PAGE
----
As the Administration prepares to ask Congress for an emergency $1.8 billion to support the Zika response, I’m reminded again that the United States is the de facto first responder to infectious disease outbreaks of public health importance. The US government has the technical know-how, financial and logistical resources, and political support to act quickly and save lives.
Historically, the US government has organized this response into disease-specific buckets. Likely inspired by the successful models of PEPFAR and the President’s Malaria Initiative, both the Administration and Congress seem agreed to ask for and execute funding on a disease-by-disease basis, and on an emergency basis. In 2003, it was for the creation of PEPFAR to fight the AIDS crisis. In 2005, it was for establishing PMI to eradicate malaria. Last year, Congress approved a $5.4 billion supplemental for the response to Ebola. This year, it looks to be the fight against the Zika virus that captures attention and appropriations.
But emerging viruses and infections like Zika, Ebola, and flu are not unpredictable emergencies, they are near certainties. It’s only the exact pathogen, timing, origin, and scale that are uncertain.
We need to act on this certainty by organizing and financing our global health response differently, anticipating rather than reacting to the latest events, when it is almost always later than optimal for saving lives and money. Emergency budget requests, disease-specific and separate appropriations processes, earmarked budgets, and stove-piped implementation mean that when a new outbreak occurs, we find ourselves playing catch-up and missing opportunities for the kind of ongoing and synergistic investments in public health preparedness that could make a real difference.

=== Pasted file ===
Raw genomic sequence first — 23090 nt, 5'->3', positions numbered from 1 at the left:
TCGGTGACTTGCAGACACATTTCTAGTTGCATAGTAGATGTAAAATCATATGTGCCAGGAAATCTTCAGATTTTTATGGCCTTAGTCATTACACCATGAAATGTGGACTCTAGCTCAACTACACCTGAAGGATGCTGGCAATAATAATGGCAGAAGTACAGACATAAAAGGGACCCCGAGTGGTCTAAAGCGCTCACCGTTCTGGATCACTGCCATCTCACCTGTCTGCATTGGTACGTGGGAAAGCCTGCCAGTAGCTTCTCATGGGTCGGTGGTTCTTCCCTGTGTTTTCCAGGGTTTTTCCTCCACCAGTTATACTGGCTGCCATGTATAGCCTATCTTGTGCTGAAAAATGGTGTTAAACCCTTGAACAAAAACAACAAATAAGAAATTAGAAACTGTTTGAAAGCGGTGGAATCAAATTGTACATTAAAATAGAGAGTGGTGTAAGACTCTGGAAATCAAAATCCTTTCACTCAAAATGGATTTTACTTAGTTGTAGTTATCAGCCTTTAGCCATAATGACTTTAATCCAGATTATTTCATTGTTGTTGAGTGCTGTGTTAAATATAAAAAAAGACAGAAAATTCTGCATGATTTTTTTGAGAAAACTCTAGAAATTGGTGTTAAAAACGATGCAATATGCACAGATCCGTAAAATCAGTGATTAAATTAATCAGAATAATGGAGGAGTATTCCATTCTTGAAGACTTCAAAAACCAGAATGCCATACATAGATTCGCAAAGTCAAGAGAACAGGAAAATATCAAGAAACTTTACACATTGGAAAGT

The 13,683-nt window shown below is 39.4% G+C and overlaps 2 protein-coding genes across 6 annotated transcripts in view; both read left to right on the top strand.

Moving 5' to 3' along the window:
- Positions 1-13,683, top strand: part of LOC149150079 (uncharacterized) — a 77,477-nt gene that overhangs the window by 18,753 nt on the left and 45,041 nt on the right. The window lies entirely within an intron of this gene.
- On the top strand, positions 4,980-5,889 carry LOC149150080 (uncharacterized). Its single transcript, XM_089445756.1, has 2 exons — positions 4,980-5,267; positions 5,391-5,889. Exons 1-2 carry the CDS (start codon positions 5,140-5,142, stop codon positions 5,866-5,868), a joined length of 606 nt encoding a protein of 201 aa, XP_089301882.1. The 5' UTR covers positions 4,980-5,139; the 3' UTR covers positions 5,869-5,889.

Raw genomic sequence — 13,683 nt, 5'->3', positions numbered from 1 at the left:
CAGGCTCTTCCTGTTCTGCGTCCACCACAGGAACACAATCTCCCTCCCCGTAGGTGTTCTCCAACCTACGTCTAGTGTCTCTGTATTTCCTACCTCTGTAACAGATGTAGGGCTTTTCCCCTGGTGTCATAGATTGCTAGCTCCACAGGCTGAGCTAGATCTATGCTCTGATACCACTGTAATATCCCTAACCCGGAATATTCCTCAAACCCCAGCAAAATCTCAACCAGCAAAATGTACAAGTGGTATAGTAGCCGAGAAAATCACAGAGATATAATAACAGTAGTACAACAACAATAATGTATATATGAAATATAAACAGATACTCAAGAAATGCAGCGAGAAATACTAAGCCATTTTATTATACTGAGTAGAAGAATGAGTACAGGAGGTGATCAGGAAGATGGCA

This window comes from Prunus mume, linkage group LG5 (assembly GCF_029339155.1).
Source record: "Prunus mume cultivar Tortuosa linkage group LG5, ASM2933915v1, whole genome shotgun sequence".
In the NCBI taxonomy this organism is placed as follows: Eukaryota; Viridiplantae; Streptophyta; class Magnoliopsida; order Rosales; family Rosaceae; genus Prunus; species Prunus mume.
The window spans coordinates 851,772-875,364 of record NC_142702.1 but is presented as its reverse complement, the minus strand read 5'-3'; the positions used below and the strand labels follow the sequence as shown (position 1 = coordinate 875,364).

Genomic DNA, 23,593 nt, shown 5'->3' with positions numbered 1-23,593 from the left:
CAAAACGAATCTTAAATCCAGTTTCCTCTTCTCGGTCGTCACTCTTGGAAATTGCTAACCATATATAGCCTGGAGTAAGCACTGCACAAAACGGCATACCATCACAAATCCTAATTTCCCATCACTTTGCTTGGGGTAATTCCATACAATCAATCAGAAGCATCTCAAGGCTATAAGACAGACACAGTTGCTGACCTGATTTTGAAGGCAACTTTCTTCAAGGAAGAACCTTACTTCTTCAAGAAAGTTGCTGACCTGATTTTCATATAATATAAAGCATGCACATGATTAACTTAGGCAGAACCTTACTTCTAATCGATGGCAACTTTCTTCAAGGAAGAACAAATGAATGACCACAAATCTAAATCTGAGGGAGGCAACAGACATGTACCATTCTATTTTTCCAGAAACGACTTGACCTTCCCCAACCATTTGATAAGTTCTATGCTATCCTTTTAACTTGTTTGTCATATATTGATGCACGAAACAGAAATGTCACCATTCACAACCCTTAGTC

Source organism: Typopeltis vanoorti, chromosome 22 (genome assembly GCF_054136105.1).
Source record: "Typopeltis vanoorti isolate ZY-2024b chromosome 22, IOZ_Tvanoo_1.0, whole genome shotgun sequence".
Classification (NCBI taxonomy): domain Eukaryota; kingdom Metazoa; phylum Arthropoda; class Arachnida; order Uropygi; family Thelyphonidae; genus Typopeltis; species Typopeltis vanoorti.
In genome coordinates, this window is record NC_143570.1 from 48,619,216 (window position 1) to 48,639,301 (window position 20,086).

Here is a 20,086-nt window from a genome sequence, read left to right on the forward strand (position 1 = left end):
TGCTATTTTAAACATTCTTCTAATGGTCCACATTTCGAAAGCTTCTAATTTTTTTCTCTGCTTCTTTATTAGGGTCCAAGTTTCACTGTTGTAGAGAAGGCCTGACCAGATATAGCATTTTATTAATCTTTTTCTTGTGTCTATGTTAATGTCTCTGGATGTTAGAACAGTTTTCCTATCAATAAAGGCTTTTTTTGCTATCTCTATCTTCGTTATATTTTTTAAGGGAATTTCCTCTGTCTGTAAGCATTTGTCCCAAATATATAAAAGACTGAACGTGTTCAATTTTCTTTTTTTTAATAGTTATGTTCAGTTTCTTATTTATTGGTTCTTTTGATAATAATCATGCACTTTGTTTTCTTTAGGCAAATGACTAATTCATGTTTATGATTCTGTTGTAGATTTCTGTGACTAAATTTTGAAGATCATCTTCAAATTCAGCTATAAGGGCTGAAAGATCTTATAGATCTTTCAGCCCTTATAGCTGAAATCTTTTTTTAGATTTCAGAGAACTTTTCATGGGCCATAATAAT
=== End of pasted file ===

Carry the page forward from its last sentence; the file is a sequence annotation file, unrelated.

The Institute of Medicine has already made the case for investing in global health security and preparedness in many different ways, with the latest installment here. At the broadest level, this means investing in strengthening public health systems—which includes dedicating budget dollars to effective surveillance systems, lab networks, vector control, and other epidemiological and technical capabilities as well as regular, independent evaluations of the system to monitor progress and guide improvement.
But there’s another reason to stop the madness: as a result of the ad hoc and dispersed accountability for spending, it’s difficult to track how much of the Ebola supplemental appropriated by Congress was actually spent and where. And when it comes to the funding pledged from around the world during the height of a crisis, we may be at a loss to determine whether the money materialized at all.
The US government needs to lead and invest permanently in public health preparedness and outbreak response, both domestically and overseas. Ditch the ad hoc interagency task forces and emergency budget requests. Instead, let’s get our act together and build a whole-of-government permanent response.
Don’t let this crisis go to waste; use the emergency supplemental to respond to Zika and to whatever the next health emergency may be.